In roofing, an added difficulty comes when we attempt to arrange the constantly changing construction site to suit the physical needs of the average construction worker. Not only does the fluid nature of the contracted work constantly change, but so do the personnel, materials and equipment. During construction or demolition, structures, walking/working surfaces and obstacles once obvious are suddenly obliterated while methods, means, tools, equipment and materials are never constant. Most multi-employer sites have crews from different companies working in either consort or conflict with other tradesmen. Under such site conditions, any significant effort by one contractor to adjust his workspace to fit his employees’ needs would be immediately countermanded by another crew. The area beneath, beyond and above any construction worker is trespassed hourly by unregulated personnel working on their own contract objectives. The means and methods of ergonomic adaptation found in the manufacturing and warehousing industries would offer little long-lasting relief of strains realistically foreseen on most construction/demolition sites.

Musculoskeletal disorder is a term that is relatively new to occupational medicine and covers a lot of anatomy. The exact nature of these dysfunctional conditions vary greatly and include repetitive stress disorder, repetitive strain disorder, repetitive motion disorder, overuse syndrome, and cumulative trauma disorder.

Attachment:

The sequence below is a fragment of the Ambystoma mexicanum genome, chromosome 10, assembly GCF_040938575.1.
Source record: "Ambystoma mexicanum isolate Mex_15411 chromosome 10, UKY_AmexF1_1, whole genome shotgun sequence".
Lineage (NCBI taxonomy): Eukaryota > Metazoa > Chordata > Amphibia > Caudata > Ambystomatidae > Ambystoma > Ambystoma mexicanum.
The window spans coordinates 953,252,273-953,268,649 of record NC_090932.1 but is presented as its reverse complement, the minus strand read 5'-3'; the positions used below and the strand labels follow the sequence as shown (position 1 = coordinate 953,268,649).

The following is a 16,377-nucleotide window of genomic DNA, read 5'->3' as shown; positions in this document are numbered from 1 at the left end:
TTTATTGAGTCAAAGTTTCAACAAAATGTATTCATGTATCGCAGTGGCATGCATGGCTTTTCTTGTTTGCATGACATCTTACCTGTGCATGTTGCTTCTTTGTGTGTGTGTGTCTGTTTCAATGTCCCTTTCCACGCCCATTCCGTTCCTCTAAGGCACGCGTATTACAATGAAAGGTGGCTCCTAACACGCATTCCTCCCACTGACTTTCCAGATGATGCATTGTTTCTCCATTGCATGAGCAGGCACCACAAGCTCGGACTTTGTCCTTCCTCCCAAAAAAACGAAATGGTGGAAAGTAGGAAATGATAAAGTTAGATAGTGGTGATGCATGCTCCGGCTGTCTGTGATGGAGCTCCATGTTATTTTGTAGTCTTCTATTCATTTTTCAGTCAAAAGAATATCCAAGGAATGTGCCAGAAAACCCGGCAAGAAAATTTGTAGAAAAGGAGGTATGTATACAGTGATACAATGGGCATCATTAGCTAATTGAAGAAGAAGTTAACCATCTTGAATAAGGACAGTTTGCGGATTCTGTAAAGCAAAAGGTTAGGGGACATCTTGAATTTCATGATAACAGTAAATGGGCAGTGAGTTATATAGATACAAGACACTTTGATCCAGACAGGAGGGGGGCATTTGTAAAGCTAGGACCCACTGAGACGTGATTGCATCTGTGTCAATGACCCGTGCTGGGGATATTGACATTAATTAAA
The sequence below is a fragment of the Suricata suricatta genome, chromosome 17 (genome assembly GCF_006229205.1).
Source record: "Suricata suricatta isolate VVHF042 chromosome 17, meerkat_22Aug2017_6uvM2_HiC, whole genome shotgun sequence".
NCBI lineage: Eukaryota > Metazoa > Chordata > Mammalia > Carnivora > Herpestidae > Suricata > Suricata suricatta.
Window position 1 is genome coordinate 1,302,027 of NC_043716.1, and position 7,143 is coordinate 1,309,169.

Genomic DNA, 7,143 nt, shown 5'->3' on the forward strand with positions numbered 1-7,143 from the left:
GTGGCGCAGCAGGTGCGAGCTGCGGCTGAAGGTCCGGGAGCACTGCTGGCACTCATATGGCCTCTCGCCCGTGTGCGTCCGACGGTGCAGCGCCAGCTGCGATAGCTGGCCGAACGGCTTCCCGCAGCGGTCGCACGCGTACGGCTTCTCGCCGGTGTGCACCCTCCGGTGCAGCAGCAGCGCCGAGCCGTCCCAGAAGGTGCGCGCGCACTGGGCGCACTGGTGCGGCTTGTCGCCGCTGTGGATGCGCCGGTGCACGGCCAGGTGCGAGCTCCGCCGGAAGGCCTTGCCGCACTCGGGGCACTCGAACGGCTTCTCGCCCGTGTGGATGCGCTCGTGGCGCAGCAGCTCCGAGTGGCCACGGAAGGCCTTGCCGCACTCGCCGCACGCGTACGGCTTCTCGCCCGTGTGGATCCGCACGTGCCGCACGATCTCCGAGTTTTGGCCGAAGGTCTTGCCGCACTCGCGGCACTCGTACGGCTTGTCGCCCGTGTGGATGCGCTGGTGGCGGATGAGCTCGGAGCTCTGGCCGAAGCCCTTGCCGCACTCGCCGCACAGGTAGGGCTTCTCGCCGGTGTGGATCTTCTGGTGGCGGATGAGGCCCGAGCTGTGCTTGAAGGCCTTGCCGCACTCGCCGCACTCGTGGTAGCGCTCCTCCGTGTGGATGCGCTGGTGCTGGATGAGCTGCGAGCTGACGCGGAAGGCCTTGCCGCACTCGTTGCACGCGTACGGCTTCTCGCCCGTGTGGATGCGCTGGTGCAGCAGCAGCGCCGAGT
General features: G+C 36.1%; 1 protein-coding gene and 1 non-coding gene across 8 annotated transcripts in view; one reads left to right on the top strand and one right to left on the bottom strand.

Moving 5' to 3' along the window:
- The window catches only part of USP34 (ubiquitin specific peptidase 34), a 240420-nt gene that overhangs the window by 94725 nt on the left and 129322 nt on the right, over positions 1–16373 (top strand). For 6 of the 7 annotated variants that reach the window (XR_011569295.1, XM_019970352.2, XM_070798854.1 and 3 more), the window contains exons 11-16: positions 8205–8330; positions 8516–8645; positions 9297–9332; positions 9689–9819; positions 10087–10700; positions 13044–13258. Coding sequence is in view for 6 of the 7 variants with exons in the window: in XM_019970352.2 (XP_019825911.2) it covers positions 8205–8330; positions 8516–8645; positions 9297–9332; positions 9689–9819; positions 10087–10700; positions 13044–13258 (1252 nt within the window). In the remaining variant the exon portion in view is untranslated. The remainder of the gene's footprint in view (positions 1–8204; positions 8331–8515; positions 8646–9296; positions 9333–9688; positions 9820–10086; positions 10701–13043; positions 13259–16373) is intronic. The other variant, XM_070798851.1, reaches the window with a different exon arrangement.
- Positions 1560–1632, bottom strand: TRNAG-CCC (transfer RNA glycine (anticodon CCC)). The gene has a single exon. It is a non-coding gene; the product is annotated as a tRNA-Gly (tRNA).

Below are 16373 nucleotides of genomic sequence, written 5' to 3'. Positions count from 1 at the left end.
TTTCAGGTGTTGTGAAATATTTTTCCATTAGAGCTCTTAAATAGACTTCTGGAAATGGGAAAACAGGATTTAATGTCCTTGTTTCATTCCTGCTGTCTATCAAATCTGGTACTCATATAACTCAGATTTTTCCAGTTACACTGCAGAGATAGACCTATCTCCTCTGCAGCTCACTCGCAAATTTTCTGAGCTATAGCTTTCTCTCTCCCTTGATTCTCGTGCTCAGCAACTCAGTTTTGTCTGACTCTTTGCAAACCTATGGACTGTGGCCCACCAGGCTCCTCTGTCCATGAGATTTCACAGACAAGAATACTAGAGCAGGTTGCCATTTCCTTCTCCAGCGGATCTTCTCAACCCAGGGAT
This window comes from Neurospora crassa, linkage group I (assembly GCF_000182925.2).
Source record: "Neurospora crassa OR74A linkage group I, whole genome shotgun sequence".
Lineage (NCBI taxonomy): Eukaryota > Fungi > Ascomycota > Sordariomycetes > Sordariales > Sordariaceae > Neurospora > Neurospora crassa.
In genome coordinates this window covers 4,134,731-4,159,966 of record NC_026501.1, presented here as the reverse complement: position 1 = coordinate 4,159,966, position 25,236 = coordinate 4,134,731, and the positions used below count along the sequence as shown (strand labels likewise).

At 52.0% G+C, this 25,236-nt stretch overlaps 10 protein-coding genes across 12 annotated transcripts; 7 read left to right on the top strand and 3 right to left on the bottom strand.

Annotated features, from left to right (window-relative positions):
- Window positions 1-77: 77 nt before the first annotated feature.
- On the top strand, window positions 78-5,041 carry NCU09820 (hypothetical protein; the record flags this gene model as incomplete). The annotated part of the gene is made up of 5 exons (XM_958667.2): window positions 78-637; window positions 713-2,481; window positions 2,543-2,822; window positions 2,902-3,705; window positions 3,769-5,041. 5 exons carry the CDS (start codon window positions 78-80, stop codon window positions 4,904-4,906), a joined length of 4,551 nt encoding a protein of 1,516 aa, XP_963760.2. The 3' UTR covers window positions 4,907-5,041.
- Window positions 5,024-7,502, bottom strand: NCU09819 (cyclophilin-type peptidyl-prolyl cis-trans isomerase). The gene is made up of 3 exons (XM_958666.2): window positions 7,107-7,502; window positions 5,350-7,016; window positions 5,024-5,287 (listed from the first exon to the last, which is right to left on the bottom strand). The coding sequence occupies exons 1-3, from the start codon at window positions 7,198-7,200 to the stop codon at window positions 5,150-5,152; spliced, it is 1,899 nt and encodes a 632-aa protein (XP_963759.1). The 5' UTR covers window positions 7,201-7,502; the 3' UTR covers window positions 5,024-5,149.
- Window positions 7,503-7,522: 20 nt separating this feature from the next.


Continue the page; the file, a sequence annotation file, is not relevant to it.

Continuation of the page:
MSD may refer to broad range of physical injures which occur in the flexible joints and attachment points of muscle to bone. They are caused by putting demands on the body to work harder, stretch farther or receive impacts greater than the body’s preparation or condition allows. In every case there is a mechanical failure of parts in motion, substantially impinging sensory nerves and causing intense localized or referred pain signals to be sent to the brain. These injures can be major due to a gross trauma (overuse syndrome) or accumulated effects over time (cumulative or repetitive trauma disorder).

Muscle and Bone

The junction of our muscular system with our skeletal framework is the key to the body’s function and mobility. A common example of MSD would include shin splints. This condition may exhibit either acute or chronic symptoms due to overpronation (flattening) of the feet when impact force is applied repetitively. This flat foot impact causes accumulated forces measured in hundreds of pounds per square inch to be transferred regularly through ligaments and tendons between these two systems. Also called medial tibial stress syndrome, acute shin splints can result in painfully swollen, damaged ligaments where the muscles to the surface of the tibia. Chronic minute stress fractures of the tibia cause over-layering of bone tissues, placing an intense strain on these ligaments. Like most MSDs, once the victim becomes symptomatic, there is little efficacious treatment other than rest and avoidance to alleviate the pain and discomfort. Continuing the occupational operations will inevitably aggravate the condition, promoting further injury.

Be aware of the typical MSD symptoms. A basic knowledge of what these disorders may feel like in their initial stages will prepare your workers to avoid the long-range effects of the disorder. These symptoms may include:

• Continual deep fatigue.

• Poor sleep habits.

• Deteriorating normal endurance levels for age.

• Frequently cold fingers/hands in mild temperatures.

• Changes in skin color over joints (inflamed or pale).

• Prolonged swelling of soft tissues.

• Slight numbness to total loss of tactile sensation.

• Transient tingling sensations.

• Sudden, peculiar weakness in a limb.

• Diminished response in time or strength to a demand.

• Aching, throbbing, burning or shooting pains.